Super User is a question and answer site for computer enthusiasts and power users. Join them; it only takes a minute:

Sign up
Here's how it works:
  1. Anybody can ask a question
  2. Anybody can answer
  3. The best answers are voted up and rise to the top

I needed a newer version of a Kernel module in an quite old kernel.

How can I replace a single kernel module of the mainstream linux kernel and compile only this module?

share|improve this question
up vote 2 down vote accepted

One warning: There is no gurantee, that the new driver version is compatible with the old kernel. But it is worth a try.

  1. Find the newer driver in the kernel. There are two options: You can use the original kernel driver from the kernel git, for example in https://github.com/mirrors/linux/drivers. It is handy to select a tag to find the specific kernel version you need. Download the specific thedriver.h and thedriver.c files and put them into a new directory.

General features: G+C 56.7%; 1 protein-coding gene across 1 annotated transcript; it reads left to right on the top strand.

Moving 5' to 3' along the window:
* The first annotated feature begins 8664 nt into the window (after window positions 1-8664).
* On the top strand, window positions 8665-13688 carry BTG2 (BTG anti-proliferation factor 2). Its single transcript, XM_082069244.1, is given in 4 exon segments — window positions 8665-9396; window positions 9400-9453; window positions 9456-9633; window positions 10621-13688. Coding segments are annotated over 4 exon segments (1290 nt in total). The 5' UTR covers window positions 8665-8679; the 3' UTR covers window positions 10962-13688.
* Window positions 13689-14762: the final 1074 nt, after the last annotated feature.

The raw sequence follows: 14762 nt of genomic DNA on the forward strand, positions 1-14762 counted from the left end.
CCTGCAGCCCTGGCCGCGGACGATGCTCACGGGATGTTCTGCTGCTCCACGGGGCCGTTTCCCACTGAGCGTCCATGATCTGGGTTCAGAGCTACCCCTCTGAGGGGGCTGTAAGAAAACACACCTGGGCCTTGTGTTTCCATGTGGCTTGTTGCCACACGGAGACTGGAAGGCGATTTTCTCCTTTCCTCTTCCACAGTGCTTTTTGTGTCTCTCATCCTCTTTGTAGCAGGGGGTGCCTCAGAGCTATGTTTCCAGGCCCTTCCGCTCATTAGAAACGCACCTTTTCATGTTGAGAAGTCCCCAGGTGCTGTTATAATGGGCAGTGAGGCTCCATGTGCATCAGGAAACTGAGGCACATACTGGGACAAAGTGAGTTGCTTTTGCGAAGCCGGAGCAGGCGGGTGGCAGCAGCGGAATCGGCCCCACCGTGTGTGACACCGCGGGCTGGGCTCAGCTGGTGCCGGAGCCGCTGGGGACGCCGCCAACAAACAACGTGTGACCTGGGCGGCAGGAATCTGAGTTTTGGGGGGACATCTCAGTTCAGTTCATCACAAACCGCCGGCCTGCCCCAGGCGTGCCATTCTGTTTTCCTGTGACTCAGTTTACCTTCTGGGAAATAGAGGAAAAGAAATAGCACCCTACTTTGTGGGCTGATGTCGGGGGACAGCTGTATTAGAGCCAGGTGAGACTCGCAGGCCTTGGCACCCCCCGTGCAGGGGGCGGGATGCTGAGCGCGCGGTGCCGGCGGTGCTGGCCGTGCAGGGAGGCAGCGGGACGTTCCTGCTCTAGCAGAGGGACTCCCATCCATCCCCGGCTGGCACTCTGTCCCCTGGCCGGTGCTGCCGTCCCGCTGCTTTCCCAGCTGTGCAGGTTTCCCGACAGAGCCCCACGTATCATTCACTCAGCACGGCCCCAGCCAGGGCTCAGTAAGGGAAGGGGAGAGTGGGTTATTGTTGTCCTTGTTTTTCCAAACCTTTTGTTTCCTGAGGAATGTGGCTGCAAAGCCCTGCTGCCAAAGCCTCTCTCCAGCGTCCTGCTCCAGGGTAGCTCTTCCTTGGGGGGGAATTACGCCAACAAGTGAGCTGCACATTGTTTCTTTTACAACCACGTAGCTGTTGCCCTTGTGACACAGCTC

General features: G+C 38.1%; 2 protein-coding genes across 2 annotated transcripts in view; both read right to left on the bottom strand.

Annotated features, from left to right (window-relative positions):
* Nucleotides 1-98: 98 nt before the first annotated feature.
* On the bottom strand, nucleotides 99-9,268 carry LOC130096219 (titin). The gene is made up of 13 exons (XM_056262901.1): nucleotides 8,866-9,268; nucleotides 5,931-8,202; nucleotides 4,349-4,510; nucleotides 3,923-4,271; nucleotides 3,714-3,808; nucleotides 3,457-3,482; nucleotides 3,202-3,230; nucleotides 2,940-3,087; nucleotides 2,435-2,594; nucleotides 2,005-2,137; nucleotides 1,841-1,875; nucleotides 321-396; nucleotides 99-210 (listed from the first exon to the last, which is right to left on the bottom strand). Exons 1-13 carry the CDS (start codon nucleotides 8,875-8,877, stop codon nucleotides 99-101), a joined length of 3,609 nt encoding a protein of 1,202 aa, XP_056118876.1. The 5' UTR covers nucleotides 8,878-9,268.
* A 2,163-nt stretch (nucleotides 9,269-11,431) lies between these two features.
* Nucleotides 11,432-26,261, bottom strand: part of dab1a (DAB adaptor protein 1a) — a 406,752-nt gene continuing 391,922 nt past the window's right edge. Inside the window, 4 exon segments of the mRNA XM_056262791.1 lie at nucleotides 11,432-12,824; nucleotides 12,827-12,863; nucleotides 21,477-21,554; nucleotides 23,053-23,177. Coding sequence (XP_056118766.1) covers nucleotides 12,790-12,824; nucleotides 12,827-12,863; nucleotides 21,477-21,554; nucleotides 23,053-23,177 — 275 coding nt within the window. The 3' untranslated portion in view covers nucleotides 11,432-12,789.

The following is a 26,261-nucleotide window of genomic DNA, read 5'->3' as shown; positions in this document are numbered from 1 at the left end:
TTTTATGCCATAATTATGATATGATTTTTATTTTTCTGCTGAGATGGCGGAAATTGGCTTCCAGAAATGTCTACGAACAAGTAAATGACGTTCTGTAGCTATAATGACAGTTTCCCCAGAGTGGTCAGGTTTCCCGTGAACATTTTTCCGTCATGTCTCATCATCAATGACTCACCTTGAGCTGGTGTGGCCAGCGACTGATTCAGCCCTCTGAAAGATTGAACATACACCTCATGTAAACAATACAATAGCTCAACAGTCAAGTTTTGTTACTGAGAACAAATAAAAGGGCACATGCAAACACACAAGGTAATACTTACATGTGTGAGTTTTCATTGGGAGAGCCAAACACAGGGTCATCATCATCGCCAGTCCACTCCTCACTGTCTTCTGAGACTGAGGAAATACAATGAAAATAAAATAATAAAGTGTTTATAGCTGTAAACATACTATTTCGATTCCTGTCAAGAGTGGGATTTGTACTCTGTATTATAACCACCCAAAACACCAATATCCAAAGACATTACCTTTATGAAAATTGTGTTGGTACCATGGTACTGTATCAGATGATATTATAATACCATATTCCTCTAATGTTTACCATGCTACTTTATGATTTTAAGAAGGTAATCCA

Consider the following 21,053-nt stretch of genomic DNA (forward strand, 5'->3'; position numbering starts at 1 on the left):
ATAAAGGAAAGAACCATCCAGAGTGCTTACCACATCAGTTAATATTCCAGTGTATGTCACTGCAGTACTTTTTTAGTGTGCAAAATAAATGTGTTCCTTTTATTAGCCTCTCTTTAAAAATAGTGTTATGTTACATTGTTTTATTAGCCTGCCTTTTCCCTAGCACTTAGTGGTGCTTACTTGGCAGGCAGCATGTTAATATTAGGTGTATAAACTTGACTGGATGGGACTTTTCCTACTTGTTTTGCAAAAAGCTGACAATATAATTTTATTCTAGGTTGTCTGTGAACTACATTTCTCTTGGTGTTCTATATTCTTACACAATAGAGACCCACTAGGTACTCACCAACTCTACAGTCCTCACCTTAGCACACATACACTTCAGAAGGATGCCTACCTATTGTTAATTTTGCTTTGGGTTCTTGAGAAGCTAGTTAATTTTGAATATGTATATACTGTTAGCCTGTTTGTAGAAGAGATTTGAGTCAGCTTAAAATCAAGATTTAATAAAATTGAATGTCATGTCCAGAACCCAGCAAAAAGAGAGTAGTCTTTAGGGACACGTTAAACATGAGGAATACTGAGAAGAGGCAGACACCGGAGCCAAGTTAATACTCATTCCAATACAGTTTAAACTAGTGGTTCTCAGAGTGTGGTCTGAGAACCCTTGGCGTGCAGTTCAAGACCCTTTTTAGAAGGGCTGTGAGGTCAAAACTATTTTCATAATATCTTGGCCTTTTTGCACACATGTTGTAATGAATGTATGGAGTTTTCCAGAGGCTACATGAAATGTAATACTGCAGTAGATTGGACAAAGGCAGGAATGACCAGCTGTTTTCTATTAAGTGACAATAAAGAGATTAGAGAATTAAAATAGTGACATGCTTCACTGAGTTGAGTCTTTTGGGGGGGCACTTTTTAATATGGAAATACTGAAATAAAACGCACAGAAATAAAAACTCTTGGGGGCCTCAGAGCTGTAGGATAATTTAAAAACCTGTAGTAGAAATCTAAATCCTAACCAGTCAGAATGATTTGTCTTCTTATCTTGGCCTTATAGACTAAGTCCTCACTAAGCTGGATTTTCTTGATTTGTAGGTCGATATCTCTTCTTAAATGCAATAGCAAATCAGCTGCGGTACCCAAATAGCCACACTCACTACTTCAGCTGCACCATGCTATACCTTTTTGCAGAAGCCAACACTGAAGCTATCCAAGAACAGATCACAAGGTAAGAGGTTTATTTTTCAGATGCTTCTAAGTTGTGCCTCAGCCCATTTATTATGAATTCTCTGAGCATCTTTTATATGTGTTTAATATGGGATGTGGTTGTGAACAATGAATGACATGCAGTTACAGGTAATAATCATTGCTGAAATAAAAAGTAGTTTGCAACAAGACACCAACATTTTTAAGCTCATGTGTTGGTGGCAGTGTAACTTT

The second option is to fetch Ubuntu's new kernel from http://packages.ubuntu.com or via apt-get source ...

  2. Install the packages build-essentials and the linux-kernel-headers

  3. Now we create a makefile for this single module as shown on cyberciti.biz, thedriver.o has to be replaced by the driver name. In the folder which contains the driver code, create a file Makefile with the following content:

    obj-m += thedriver.o
    
    all:
        make -C /lib/modules/$(shell uname -r)/build M=$(PWD) modules
    
    clean:
        make -C /lib/modules/$(shell uname -r)/build M=$(PWD) clean
    
  4. Now, in this directory, type make to compile the driver.

  5. If everything works well, a thedriver.ko file should have been created that can be placed into the folder /lib/modules/$kernelversion/kernel/drivers (do not forget to create a backup)

share|improve this answer

You must log in to answer this question.

Not the answer you're looking for? Browse other questions tagged .